- Specific teams
Your event planner will be responsible for a a lot of the preparation, but this does not mean all of your work will be left to the planners. Form teams in the office and make sure that they each have a little bit of following up to do. Each office is bound to have some form of ‘Fun’ related team, if not, form one and make sure they are making sure everything is moving on schedule.
Lists are the life of any plan. Make a list of everything that needs be done. Details are important. There should always be a master list that event planners need to have made out for them as a point of reference for every step along the way. Lists are also a great way to prioritise actions. Some of them are important and others less important. Putting them on a list will help visualise priorities.
- What kind of event will it be?
There are a number of events that can be arranged for and each of them have their own purpose. It is however possible to have low impact events that are meant for nothing more than a celebration, as opposed to a high impact event like a product launch. Apart from these differences, some events are ticketed and will require some level of contribution from participants, while others are completely free and only require proper identification. How about the registration? Will it be on the spot, or will there need to be prior bookings? All of these pointers need to be taken into consideration in the planning stage.
Many events are themed in terms of clothing, food, décor, and other specifics. While most events are simply informal and people simply show up, it makes it a lot more engaging if there is a set theme to the event. It will help people get right into the groove even before they show up. A theme-less event can turn go in unpredictable directions and that is not something you want to see happen.
Planning the actual event will take time, so it should be started right away. Before the main planning of the event kicks off, it is vital that the client- you, are comfortable with the way the planning is going. Event planners normally have a formal proposal that they lay in front of the client that has most of, if not all of the specifics of the event.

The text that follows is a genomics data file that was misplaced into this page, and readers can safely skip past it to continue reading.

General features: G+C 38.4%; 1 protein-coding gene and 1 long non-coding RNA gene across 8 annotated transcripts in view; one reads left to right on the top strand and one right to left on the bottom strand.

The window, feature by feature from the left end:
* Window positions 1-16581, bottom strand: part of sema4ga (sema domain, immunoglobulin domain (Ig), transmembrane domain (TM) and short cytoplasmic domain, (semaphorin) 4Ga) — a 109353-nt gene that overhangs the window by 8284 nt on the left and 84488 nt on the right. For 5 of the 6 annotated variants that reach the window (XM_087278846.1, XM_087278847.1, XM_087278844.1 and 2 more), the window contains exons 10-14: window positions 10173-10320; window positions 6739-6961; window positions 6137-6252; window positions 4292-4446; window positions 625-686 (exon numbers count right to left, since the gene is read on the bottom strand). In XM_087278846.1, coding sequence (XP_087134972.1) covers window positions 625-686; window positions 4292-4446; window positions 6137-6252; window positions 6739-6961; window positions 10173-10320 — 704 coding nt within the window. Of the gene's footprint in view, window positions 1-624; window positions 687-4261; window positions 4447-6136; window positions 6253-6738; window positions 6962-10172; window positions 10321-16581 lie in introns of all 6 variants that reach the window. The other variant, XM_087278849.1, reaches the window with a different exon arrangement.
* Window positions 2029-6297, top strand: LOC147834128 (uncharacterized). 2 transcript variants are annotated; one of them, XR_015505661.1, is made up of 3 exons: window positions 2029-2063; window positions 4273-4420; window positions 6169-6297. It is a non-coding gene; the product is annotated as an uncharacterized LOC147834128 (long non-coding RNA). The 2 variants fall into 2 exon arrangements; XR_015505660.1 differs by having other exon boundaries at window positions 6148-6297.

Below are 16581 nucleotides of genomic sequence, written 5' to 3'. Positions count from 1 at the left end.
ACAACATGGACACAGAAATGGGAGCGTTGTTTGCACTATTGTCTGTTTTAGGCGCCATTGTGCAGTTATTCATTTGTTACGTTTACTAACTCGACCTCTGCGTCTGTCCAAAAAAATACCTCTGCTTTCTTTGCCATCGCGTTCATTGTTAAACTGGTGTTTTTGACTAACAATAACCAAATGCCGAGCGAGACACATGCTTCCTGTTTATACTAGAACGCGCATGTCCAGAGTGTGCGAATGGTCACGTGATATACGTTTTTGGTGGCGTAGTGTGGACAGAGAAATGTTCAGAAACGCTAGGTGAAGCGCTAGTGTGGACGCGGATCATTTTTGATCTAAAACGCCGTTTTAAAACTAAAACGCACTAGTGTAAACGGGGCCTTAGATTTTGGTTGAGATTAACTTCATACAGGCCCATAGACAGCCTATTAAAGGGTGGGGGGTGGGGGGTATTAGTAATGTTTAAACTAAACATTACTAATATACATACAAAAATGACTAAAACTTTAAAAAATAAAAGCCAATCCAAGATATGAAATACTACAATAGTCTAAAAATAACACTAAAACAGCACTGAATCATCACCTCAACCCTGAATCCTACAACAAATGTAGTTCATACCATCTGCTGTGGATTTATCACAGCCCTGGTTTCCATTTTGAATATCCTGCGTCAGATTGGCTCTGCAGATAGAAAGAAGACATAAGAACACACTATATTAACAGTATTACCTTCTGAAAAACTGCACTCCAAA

In this proposal, there will be an itinerary with all the details and specifics of when, where, and how the event will take place. There will be lists with everything that you need to know about the event. In fact, with this proposal, you will get a fair idea as to what the event will turn out like.
Once the client agrees on the event and likes the plan, it is time to agree upon the budget. Based on the budget and its restrictions, certain things may be added or removed from the programme.
In some rare cases, the client might completely disagree with everything the planner has proposed. It will either send the entire plan on a spiral, or the planner, anticipating this, may come up with an alternate. If alternates are not available, however, the current plan may have to be changed and reworked. All of this will take time. The best part about spending a little extra time in planning is that the execution can come through easily and without any hitches. A good planner will be able to overcome hitches in stride.
Most planners will accommodate requests by clients to make changes, but such requests need to be reasonable. Event planners are experienced in their ways and they need to bring together several mutually exclusive parties and sync a number of teams with marked precision to ensure that the event happens as planned. It is in the client’s best interests to move ahead with a plan that suits them. It also does not mean you need to agree to everything proposed. It is your event, so a middle ground needs to be found and kept.
After all negotiations are done, the event can proceed to the next step
Venue, date, and resources
There are truly no limits to what can be done if resources like time and money are infinite, but time and money can never be infinite, so it makes sense to settle all of these issues before hand. Among the things that need to be settled once and for all, things that cannot be changed under any circumstance are venue and date.
The event pretty much hinges on these two factors. The date is the first step and should be a date that accommodates the maximum number of attendees. Weekends are normally most suitable for events. Friday nights, for example are perfect for parties, and dinners. If the programme is a day/night style event, then there a good number of people would find Saturday suitable. Retreats, on the other hand will take whole teams away for a day or two, leaving only skeletal support in the office.